At the beginning of November I fell down a flight of stone steps at work, as I was leaving a patient's home and rushing on to the next one. As I fell my left foot was twisted back under me and I landed full on it, my full weight landing on my ankle and smashing it into a stone step. In that moment I fractured and dislocated my ankle in three lands.
Apart from a lot of pain, I had to have my ankle operated on to repair the fracture, it was too mangled to heal on its own, which has left me was a lot of metalwork holding my bones back in the right place. The worst part is that I had to have my leg and ankle in cast and be non-weight bearing for eight weeks (This is now week seven).
Once home I could hobble around on crutches but I couldn't leave the house. I am not very stable on the crutches, I can only walk on flat surfaces (The pavements here are far too uneven to safely hobble along on my crutches), and I can only walk for short distances because hopping along on these crutches is so damn tiring. Ten metres and then I need a rest. For the last seven weeks I have been house bound.
Being house bound has not been fun; it has been very frustrating and isolating. I am here, in this house, twenty-four/seven. My world has reduced down the sofa in the sitting room, and occasionally the toilet when I hobble out to it. My human company has been Martin, my partner, and the television. Martin works long days and is tired when he gets home, then he gets quizzed by me about what has happened during his day. Just hearing about the world out there makes me feel I am still part of it. I watch a lot of television, far more than I ever used to. The television doesn't just pass the time, though it does and that can help, but it tells me what is happening out there, it is another thread I can keep in touch with the world by.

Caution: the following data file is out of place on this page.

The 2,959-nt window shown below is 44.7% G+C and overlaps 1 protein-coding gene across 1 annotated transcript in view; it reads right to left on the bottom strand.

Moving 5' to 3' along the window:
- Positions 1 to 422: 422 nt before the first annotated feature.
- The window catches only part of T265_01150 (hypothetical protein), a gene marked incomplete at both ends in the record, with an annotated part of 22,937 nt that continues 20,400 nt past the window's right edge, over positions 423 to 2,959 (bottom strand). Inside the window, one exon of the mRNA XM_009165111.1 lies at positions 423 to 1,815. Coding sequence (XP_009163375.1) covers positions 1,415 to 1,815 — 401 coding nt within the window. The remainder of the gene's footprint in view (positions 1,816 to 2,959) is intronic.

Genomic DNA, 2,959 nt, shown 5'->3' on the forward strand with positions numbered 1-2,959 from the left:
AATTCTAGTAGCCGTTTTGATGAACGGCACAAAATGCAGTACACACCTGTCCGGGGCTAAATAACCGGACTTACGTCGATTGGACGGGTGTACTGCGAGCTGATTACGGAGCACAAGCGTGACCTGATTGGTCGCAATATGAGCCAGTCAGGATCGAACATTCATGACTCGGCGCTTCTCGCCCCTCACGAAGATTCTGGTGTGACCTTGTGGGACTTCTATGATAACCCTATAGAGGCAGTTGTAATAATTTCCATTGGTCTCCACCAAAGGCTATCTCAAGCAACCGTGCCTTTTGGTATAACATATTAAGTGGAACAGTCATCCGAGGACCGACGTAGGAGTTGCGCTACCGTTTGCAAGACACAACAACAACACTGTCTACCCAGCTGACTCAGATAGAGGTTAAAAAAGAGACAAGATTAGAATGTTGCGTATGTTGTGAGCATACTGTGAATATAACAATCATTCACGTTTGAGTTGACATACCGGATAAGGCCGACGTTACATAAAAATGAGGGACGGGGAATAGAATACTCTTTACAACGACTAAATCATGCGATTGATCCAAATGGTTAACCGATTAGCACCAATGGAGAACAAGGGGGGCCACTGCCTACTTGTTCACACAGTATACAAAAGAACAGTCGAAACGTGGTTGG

But I never realised how isolating staying at home all the time is. I've had days off work, even weeks off work, but I have never been so long without the usual variety of people in my life. When friends telephone me I cling onto those telephone calls for as long as I can. I want to hear about their lives, what is happening with them. My news is so limited, how many different ways can tell someone that daytime television is so crap, but they have stories to tell and they have lives they can share with me and I want to hear everything.
I can spend hours on social media, surfing through Facebook and Twitter and Tumblr, because they are filled with other people's lives. Stories of what they have been doing, what they plan to do or sharing stories from yet other people's lives. I can read those stories, past comments and for a brief moment share in those people's lives.
I don't want anyone to think that this is a pity blog. In just under a week the cast on my leg finally comes off and I start being much more mobile. With mobility will come back independence and contact with the outside world. I will be able to leave our home and will eventually be able to return to work and my old life. Not everyone who is house bound has the same release from it.